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Analog video signal requirements: Similarities and differences (Part 4)

Posted: 10 Aug 2007 ?? ?Print Version ?Bookmark and Share

Keywords:analog video? signal requirements? video standards?

By Randy Stephens
Texas Instruments

Analog video has been around for decades and is still in use today. The original and most common video standards include the National Television System Committee (NTSC) and Phase Alternation Line (PAL). Other modern consumer analog video transmission systems include S-Video, Component Video, professional G'B'R' video and computer R'G'B' systems.

This article will explore some of these analog video signal requirements and how they are similar, yet different, from each other and how to simplify the analog I/O design in these video systems.

Power supply voltages and power dissipation
Most video systems use single-supply data converters with a 3.3V supply. If this supply could be used for the video filter/amplifier, it would make the system easier to use and potentially could eliminate a power supply or tworesulting in lower costs. The THS73x3 parts exploit this capability by operating from 2.7V to 5V single-supply. The BiCom-3 process was designed to operate at these voltages and has no performance disadvantage over the entire operating range. In fact, some specifications such as differential gain and phase improve with lower power supply voltages.

Figure 8 shows a typical configuration for the THS7303 amplifier buffering a DAC and accepting an external input, while utilizing a 3.3V power supply with SAG correction on the output. This figure should be a reference for the remainder of this paper.

Another factor to consider is power consumption. It is not uncommon to find 5V single supply parts similar to the THS73x3 products. But many consume over 500mW of power with some as high as 1.2W. This can result in very high die temperatures and can easily impact long-term reliability. The THS73x3 consumes only 55mW of power while running on 3.3V supply. This virtually eliminates thermal and reliability concerns.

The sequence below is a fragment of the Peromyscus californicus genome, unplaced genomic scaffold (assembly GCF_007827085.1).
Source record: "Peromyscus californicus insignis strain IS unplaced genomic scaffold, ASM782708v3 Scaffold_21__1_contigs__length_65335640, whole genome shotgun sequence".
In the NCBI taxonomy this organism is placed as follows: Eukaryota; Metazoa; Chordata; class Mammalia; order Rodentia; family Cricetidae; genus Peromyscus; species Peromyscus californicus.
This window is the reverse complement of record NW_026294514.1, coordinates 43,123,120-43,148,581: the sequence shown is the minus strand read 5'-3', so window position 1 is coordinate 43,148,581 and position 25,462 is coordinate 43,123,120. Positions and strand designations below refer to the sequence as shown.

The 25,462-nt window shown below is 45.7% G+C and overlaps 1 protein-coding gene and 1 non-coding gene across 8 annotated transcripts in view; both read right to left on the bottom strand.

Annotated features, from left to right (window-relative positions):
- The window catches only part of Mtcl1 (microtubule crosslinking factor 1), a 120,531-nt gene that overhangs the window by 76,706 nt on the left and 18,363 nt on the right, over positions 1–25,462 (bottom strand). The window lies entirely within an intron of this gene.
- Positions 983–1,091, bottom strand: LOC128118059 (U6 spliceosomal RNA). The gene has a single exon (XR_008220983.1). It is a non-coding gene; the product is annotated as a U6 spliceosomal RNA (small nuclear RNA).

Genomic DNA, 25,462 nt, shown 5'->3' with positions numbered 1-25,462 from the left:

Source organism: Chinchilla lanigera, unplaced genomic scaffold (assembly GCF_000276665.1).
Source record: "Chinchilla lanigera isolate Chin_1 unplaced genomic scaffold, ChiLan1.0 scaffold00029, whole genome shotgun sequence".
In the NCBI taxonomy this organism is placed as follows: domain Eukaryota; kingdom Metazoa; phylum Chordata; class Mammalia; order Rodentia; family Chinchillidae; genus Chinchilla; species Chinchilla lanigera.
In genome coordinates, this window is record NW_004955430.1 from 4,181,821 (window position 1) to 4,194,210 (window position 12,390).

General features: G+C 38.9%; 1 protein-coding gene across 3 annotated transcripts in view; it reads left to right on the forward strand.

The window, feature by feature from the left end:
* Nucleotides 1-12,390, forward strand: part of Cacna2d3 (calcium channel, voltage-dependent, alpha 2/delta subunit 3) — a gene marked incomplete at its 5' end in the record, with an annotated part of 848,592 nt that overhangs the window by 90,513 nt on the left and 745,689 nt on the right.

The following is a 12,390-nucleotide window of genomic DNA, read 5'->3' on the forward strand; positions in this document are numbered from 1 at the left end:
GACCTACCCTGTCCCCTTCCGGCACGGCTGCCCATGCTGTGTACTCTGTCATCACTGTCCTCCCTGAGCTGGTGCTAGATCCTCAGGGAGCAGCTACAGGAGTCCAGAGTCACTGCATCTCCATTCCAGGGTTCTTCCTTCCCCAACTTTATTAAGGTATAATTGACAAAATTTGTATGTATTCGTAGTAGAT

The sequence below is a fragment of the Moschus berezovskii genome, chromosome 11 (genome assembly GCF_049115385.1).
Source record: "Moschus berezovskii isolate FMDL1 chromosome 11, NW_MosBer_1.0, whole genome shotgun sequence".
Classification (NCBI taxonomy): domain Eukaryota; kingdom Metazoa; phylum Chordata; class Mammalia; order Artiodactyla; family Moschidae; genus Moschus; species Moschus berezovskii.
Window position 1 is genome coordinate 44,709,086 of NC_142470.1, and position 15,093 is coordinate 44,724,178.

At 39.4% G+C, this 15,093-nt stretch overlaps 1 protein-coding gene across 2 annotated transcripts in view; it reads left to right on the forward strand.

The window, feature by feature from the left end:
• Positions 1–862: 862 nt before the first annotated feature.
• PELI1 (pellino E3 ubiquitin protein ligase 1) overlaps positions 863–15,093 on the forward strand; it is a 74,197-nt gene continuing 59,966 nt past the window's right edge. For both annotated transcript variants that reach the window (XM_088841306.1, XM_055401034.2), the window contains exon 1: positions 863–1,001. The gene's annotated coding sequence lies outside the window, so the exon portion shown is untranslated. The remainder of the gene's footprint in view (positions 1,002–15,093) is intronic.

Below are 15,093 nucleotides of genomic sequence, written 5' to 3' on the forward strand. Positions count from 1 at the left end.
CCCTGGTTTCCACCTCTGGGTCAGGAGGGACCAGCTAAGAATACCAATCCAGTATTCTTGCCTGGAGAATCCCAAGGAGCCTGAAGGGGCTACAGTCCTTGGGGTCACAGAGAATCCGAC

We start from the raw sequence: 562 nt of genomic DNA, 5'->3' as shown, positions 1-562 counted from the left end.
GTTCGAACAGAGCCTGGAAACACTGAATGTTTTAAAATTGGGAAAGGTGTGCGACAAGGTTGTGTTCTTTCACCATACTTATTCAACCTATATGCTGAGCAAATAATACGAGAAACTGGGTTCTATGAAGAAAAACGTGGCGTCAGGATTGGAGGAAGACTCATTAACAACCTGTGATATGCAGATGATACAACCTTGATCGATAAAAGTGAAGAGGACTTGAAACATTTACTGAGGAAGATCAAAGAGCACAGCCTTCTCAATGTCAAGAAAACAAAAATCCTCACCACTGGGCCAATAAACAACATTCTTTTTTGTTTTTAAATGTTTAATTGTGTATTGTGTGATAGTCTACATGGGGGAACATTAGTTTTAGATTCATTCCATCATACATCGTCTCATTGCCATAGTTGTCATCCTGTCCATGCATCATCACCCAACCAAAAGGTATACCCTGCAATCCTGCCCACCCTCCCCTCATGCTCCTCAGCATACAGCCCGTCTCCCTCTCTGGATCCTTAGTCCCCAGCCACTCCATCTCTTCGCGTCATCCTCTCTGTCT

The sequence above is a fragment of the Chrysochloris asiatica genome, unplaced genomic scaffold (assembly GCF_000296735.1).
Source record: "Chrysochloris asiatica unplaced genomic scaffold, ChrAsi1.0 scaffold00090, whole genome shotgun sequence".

To conserve power, each channel can be shutdown individually. If all channels are shutdown, the current consumption is less than 1?A. Together, these parts are applicable for power sensitive systems such as portable or USB powered systems.

Signal coupling
One concern about running from a single-supply down to 2.7V is whether or not the video signal will have clipping. This is where proper DC-biasing is very important in the design. With so many different types of video systems and designs, having the flexibility to properly bias the THS73x3 is critical.

Belkin's USB Hub and dongle

Figure 8: Typical system configuration for the THS7303 in a 3.3V single-supply, DAC DC+Shift and AC-STC and AC-bias coupled inputs, along with SAG corrected output line driving.
(Click to view image.)

If the THS7303 or THS7313 6dB gain amplifier is designed into a system which is driven from a ground-referenced DAC or encoder, the DC input mode is ideal. The question is how low is the voltage created by the DAC? If the sync signal (which is typically the lowest voltage of a video signal) is below 50mV, then the output of the 6dB amplifier needs to generate voltage less than 100mV. This can be very difficult for any amplifier due to transistor saturation limitations, which exists in both CMOS and bipolar amplifiers.

To remove this limitation, all THS73x3 products have a DC + Shift mode that adds an internal DC voltage offset to the video input signal. This offset is internal only and will not impact the applied signal. This offset will ensure that even if 0V is applied to the input of the THS73x3, the output will not saturate and clip.

If the DAC output voltage only goes down to 100mV, then the DC input mode is best. This mode does not add an offset into the system as it is not required. Keep in mind that there are offsets in any amplifier and this is true for the THS73x3. This offset voltage is typically small, but does have part-to-part variations.